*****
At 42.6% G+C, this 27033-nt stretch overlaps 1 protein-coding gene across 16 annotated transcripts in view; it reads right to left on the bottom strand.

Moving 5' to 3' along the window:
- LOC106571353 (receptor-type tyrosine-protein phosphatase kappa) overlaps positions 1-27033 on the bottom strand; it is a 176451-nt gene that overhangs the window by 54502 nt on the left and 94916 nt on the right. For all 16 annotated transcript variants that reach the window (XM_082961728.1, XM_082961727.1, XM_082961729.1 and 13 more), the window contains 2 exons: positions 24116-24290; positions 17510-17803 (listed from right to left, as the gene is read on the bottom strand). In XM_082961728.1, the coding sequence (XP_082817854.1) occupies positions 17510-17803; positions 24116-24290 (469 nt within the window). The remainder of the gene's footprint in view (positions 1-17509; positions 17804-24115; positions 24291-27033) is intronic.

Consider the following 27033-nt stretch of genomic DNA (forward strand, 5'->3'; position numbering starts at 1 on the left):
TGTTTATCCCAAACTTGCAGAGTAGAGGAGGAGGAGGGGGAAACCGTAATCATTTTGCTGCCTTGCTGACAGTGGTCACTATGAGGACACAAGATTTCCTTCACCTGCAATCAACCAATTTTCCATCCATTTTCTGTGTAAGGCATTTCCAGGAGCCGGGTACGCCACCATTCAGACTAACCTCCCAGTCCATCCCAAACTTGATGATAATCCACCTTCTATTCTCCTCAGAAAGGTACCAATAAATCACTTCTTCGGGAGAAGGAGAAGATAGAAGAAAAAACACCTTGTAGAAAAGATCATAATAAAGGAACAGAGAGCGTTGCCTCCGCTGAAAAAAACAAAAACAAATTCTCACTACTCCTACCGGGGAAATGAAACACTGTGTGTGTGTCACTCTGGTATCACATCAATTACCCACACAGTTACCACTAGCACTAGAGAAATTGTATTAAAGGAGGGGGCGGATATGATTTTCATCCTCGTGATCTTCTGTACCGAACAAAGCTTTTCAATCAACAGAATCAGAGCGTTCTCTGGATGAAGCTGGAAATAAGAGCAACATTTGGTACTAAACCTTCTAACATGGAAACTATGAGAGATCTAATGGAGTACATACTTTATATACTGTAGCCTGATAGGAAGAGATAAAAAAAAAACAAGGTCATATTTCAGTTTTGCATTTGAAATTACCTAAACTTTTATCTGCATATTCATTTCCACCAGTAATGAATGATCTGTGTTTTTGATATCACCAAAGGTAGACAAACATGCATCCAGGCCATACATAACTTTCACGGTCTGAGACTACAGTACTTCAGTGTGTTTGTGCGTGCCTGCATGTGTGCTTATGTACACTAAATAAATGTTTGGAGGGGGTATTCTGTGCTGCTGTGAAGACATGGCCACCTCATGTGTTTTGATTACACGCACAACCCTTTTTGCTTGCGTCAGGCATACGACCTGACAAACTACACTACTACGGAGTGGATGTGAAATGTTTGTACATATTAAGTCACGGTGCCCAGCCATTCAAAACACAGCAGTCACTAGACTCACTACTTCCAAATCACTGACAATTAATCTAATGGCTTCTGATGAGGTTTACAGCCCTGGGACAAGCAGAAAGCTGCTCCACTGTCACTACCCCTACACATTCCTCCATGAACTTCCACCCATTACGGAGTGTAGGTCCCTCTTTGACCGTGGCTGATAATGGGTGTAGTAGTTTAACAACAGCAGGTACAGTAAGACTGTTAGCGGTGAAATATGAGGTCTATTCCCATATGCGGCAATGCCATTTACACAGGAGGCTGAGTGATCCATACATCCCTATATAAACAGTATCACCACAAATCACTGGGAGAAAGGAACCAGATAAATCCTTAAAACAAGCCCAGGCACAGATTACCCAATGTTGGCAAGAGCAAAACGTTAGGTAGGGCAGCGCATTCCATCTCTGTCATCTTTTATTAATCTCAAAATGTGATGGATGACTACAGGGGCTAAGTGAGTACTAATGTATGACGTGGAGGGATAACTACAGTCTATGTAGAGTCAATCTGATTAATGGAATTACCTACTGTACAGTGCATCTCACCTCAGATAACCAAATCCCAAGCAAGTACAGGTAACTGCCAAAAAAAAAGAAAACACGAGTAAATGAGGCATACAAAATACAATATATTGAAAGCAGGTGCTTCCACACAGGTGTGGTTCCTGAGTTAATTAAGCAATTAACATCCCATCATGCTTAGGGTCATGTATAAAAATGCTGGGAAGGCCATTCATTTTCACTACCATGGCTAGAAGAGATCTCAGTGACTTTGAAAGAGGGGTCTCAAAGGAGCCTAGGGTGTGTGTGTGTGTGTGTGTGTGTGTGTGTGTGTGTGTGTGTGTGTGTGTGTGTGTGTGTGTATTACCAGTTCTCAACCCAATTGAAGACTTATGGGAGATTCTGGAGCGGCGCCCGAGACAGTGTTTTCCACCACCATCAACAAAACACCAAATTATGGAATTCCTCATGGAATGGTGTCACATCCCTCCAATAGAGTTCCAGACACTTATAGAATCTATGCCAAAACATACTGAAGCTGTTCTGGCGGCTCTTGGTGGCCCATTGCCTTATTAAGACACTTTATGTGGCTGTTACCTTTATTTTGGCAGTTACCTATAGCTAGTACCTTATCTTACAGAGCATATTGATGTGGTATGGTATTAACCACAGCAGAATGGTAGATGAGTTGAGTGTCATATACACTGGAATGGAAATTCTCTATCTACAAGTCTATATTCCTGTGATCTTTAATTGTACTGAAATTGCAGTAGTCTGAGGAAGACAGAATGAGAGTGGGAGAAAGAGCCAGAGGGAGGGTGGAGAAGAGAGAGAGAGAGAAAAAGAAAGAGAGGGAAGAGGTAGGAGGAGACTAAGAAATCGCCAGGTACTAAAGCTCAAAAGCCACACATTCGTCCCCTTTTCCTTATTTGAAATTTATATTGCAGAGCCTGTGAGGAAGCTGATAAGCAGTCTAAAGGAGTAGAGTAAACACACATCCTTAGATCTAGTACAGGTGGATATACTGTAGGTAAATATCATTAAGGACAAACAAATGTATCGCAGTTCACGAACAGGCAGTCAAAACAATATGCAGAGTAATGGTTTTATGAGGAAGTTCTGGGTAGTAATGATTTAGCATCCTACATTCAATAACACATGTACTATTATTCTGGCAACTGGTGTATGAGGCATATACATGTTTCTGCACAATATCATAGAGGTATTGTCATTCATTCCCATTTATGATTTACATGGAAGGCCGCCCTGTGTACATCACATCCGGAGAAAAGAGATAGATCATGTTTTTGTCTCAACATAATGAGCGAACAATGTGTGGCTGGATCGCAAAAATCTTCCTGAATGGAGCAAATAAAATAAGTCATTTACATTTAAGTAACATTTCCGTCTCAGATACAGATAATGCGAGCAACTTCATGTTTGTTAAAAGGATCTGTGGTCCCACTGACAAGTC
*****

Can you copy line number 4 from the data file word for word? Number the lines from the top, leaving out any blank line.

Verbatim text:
Consider the following 27033-nt stretch of genomic DNA (forward strand, 5'->3'; position numbering starts at 1 on the left):